Keith Falkner’s invigorating significance for the RCM in the 1960s was no less than Hugh Allen’s had been in the interwar period. Falkner came to the College after a formative time at Cornell University in the United States, whose distinguished music faculty had introduced him to American musicology and early and contemporary musical repertoires. Falkner’s very individual ‘can do’ mindset encouraged him to challenge the RCM Council to raise the money the College needed, while his wide range of personal and musical sympathies made him very approachable to the RCM students. Falkner appreciated the potential of the RCM’s historic collections, while also being aware of the significant benefit of such technological developments as an electronic music studio. Under Falkner, the RCM’s library service was rationalized, and students were encouraged to perform outside the College. Falkner linked the RCM into the Association of European Conservatoires. He increased the range of subjects students could study, to include the guitar and Baroque instruments and the number of brass and woodwind students increased. Falkner took a robust attitude to improving professors’ pay.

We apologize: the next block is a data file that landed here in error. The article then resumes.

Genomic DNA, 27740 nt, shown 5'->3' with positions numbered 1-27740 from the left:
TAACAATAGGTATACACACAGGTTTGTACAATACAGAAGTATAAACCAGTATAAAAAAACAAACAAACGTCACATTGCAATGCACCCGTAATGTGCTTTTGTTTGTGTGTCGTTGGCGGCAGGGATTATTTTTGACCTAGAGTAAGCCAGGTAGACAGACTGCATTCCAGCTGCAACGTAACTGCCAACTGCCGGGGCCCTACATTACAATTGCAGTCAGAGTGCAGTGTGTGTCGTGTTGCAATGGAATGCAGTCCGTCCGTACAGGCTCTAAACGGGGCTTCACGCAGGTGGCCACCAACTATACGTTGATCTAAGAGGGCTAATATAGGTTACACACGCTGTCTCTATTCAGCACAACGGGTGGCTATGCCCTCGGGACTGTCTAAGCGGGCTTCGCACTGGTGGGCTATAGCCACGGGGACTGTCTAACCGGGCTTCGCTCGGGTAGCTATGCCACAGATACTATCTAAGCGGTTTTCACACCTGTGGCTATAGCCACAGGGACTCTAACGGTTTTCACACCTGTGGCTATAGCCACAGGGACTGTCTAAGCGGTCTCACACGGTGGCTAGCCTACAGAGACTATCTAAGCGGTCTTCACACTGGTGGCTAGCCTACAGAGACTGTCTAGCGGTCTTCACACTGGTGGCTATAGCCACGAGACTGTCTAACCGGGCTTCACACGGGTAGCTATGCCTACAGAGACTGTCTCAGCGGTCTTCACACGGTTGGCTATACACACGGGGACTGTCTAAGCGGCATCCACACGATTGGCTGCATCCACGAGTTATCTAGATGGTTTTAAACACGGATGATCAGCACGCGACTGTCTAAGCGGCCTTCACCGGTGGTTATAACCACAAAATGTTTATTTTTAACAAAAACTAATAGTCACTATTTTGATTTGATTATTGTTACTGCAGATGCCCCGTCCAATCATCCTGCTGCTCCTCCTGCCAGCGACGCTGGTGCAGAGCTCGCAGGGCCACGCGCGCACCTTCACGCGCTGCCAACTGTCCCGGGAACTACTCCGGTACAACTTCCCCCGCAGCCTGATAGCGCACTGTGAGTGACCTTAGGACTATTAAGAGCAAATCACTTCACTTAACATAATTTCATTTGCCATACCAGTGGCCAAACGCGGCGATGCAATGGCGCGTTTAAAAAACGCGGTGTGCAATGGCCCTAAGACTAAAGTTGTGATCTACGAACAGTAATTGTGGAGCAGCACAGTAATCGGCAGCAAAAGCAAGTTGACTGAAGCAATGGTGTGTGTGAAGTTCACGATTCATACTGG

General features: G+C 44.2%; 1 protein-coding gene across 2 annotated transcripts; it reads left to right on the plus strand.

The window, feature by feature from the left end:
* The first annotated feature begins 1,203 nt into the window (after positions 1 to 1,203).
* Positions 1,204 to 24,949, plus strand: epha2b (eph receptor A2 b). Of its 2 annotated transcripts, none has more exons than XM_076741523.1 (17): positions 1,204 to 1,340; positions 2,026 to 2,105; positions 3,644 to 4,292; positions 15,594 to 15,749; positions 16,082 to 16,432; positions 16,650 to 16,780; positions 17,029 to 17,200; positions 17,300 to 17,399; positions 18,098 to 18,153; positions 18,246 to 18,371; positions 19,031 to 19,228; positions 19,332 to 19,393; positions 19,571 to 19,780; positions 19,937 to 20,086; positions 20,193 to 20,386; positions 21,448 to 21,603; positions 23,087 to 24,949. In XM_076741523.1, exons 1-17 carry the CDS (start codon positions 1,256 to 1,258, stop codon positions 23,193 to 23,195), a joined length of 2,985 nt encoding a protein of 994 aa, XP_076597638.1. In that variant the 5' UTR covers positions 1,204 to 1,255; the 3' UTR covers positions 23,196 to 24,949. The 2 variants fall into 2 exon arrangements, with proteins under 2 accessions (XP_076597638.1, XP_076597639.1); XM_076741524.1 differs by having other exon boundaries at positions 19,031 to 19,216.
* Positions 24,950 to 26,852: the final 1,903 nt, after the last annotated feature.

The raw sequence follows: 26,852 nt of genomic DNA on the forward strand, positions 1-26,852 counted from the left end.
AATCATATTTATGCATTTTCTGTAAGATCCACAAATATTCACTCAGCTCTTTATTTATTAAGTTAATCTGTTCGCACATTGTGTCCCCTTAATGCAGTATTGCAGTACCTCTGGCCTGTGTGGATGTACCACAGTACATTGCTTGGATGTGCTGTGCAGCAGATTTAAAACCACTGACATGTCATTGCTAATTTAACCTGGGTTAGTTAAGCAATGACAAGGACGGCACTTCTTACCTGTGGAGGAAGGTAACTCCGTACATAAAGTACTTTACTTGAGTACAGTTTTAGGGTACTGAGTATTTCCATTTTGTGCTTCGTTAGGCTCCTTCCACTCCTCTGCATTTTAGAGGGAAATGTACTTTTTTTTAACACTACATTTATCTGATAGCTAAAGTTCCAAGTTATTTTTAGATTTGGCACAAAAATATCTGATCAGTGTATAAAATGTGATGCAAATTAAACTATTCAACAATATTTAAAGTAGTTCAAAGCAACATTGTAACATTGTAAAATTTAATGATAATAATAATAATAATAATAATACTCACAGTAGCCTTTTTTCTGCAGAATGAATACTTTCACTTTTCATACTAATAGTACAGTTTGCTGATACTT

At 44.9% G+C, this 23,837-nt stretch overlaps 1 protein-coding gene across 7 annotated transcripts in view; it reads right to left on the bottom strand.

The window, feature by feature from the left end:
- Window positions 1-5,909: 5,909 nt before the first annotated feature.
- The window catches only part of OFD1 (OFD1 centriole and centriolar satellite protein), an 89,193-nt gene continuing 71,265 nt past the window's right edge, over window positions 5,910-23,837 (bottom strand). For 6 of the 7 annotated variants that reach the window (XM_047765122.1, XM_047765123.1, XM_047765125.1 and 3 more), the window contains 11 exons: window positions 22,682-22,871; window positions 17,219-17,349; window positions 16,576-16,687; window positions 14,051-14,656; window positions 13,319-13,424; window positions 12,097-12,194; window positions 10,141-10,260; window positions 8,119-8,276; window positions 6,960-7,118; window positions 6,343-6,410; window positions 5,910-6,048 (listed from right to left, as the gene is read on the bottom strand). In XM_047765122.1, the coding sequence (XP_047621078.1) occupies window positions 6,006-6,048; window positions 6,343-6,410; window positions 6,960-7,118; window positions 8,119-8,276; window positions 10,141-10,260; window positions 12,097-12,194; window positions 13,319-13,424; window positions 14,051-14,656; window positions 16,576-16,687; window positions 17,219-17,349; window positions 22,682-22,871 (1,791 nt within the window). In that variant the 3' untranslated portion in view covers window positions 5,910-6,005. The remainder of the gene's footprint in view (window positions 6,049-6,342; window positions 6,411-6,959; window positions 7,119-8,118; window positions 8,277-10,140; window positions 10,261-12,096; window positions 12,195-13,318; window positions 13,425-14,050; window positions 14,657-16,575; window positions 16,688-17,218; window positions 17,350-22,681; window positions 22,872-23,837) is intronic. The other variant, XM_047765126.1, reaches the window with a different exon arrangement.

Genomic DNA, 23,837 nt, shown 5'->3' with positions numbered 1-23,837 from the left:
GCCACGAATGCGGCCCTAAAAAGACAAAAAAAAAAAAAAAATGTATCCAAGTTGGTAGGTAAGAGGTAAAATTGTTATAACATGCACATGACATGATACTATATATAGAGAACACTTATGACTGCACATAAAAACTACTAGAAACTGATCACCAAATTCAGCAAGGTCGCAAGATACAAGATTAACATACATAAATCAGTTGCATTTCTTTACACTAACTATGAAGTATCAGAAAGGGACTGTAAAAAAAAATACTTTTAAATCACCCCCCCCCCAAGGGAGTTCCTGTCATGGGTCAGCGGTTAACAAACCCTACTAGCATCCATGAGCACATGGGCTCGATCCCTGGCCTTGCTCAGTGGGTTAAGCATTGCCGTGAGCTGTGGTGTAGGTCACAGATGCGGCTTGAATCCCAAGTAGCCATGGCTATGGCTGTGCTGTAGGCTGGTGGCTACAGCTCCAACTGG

The First War concluded the RCM’s Victorian and Edwardian history. As Chapter 6 recounts, when the College began to function again under Hugh Allen’s leadership, it would be adapting itself to a very different cultural and social age. It would also be in mourning, for Parry himself, and also for its students who had been killed and maimed, physically and mentally, by their experiences. We have a good sense of what Parry felt by the Director’s address he gave in September 1914. His first concern was for RCM students exposed to danger. As he expressed it: ‘[they] are gifted in a rare and special way. Some of them are so gifted that their loss could hardly be made good.